W. A. Deer, R. A. Howie and J. Zussman. Rock-forming Minerals. Volume 1B Disilicates and Ring Silicates, London (Longman) and New York (Wiley), 1986. xii+629 pp., 272 figs., 40 tables. Price £65·00
Rock-forming Minerals. Volume 1B Disilicates and Ring Silicates, London (Longman) and New York (Wiley), 1986. xii+629 pp., 272 figs., 40 tables. Price s The original volume 1 of this incredible compendium of mineralogy appeared in 1962 as the first of five volumes, all of which appeared within two years. In the second edition, the original volume 1 which had 333 pages was split into two, 1A orthosilicates (1982) with 919 pages and now 1B (1986) with 629 pages, an expansion of nearly five times.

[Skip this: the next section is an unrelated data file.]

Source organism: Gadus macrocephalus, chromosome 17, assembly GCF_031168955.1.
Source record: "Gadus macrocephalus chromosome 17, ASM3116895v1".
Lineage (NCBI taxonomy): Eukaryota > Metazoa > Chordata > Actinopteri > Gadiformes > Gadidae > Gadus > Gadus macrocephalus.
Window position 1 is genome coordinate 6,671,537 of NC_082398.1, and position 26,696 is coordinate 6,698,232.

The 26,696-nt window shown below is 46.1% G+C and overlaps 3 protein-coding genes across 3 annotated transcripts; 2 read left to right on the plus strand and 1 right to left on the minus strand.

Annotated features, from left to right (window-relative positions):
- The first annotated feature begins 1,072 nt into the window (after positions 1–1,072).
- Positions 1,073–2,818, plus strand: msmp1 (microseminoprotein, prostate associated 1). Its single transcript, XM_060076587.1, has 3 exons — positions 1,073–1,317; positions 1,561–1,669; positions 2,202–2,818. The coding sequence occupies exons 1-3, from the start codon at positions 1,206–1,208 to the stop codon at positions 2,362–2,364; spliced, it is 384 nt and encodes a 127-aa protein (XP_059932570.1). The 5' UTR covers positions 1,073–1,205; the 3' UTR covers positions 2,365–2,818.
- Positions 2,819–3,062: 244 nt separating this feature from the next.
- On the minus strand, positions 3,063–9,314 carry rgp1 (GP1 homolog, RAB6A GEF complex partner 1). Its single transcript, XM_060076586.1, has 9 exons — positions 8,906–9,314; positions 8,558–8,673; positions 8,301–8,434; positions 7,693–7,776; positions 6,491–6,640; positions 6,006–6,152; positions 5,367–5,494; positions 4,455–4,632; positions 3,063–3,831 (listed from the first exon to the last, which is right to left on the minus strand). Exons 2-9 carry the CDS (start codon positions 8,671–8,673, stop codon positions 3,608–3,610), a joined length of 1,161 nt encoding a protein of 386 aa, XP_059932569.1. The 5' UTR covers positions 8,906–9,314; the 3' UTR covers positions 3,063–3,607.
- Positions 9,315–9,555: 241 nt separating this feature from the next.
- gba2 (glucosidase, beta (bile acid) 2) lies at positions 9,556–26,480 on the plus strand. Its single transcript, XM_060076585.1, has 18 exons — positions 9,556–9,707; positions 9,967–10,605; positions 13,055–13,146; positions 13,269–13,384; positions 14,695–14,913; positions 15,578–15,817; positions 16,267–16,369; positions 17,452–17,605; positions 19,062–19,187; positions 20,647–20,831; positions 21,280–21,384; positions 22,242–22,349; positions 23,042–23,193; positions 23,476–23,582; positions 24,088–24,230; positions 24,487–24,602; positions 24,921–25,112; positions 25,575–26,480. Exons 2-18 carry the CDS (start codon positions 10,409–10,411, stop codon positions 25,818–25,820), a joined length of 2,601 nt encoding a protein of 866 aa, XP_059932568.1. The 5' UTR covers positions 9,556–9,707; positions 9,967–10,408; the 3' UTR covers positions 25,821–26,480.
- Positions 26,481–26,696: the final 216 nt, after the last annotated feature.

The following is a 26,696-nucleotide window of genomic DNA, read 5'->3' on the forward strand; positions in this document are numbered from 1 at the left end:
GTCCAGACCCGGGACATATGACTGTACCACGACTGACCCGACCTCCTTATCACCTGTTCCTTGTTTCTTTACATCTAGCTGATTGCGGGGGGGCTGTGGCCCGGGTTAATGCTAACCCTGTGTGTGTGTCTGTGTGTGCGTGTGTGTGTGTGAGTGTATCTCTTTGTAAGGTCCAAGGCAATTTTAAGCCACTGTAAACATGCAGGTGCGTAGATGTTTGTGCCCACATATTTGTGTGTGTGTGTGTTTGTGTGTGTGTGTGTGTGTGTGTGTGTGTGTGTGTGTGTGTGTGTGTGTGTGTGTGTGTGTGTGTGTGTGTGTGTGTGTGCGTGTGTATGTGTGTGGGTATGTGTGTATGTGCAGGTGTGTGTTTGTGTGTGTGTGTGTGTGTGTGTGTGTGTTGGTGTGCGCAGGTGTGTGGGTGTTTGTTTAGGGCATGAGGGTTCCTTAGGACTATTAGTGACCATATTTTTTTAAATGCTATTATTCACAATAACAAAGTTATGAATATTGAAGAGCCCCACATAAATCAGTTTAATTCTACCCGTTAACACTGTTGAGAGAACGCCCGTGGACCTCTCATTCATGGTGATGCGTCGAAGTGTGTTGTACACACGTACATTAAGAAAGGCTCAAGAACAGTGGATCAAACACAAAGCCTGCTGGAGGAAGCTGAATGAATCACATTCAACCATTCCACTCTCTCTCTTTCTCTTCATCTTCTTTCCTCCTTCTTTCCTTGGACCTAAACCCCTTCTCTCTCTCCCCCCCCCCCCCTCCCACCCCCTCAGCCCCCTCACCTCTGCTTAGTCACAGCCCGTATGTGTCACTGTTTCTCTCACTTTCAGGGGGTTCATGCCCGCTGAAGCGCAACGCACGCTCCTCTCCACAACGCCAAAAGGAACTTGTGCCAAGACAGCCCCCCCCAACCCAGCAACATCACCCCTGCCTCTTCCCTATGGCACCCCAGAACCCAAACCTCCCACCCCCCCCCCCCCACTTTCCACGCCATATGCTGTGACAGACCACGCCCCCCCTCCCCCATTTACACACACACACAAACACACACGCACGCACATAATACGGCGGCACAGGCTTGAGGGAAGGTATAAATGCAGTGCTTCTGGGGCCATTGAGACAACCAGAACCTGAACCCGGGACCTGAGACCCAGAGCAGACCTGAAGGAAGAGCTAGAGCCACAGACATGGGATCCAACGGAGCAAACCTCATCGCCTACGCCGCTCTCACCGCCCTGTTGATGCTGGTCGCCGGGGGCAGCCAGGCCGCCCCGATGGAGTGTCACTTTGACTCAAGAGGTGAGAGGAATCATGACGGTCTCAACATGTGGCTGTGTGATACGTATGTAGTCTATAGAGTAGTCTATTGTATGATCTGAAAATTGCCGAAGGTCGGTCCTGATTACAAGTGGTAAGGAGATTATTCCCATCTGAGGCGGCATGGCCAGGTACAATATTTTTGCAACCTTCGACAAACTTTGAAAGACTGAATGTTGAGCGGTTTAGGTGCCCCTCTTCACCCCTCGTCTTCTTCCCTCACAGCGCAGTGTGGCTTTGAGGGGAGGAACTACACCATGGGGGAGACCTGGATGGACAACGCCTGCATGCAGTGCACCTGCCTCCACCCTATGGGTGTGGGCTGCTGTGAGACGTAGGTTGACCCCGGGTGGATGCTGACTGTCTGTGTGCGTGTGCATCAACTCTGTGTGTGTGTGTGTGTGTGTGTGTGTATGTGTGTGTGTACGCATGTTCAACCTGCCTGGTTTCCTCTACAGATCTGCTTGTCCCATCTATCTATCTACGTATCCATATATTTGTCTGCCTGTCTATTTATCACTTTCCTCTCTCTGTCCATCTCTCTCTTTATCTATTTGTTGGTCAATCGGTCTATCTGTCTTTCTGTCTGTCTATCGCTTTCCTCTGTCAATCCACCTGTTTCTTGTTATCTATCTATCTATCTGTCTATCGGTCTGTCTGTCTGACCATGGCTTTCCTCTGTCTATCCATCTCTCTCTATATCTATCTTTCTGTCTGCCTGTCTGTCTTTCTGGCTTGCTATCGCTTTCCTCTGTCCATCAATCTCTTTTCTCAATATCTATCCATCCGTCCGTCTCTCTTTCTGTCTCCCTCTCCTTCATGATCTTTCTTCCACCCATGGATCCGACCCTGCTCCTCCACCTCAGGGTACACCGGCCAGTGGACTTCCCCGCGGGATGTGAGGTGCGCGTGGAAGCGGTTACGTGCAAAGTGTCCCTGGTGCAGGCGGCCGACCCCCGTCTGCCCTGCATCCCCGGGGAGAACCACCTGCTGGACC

... Volume 1B covers the epidote group, lawsonite, pumpeltyite, melilites, beryl, cordierite, osumilite, tourmaline, and axinite, all of which were described in the first edition, plus the Ca silicates larnite, merwinite, spurrite, rankinite, tilleyite, and the Ca Na Zr +_ Ti silicates lhvenite, rosenbuschite-g6tzenite, endialyte-eucolite and catapleiite. These newly added relatively rare minerals alone receive 74 pages of description. The sequence of description of each mineral is the now familiar order of a brief opening summary of the physical, mainly optical properties, and the paragenesis followed successively by the crystal structure, the chemistry, experimental synthesis giving limiting reactions and fields of stability, optical and physical properties, distinguishing features (mainly optical), paragenesis and references. The treatment is superb; on the one hand comprehensive and on the other synthesising and authoritative. Thus cordierite covers 130 pages and osumilite 17 pages. A continued feature is the extensive tabulation of representative chemical analyses of minerals, usually not of microprobe origin so that Fe 2+, Fe 3+, and OH or H20 are the most reliable values available. The analyses reveal the range of variation established and are certainly the most accessible source of carefully assessed chemical data for the minerals concerned. Thus 50 cordierite analyses are listed, 30 of beryl, 31 of melilite, 24 of pumpellyite, 55 of tourmaline and even the analyst's nightmare mineral, allanite, has 30 analyses listing over 30 constituents. The particular strength of this series is the detailed consideration given to the range of composition and properties of each mineral, the invaluable summary of the available experimental work and the extensive summary of the paragenesis so that all the most significant occurrences are recor-ded and the references containing the original information listed. The width and depth of the treatment is well demonstrated by citing the epidote group--179 pages with the experimental mineralogy and petrology of zoisite alone occupying 16 pages and yet there is a clear statement of the distinction of the two optically different varieties which is still a matter of some confusion in some books. Although it is inconceivable that no printing or other errors exist, this reviewer did not recognise any. This is symptomatic of a high quality meticulously prepared publication.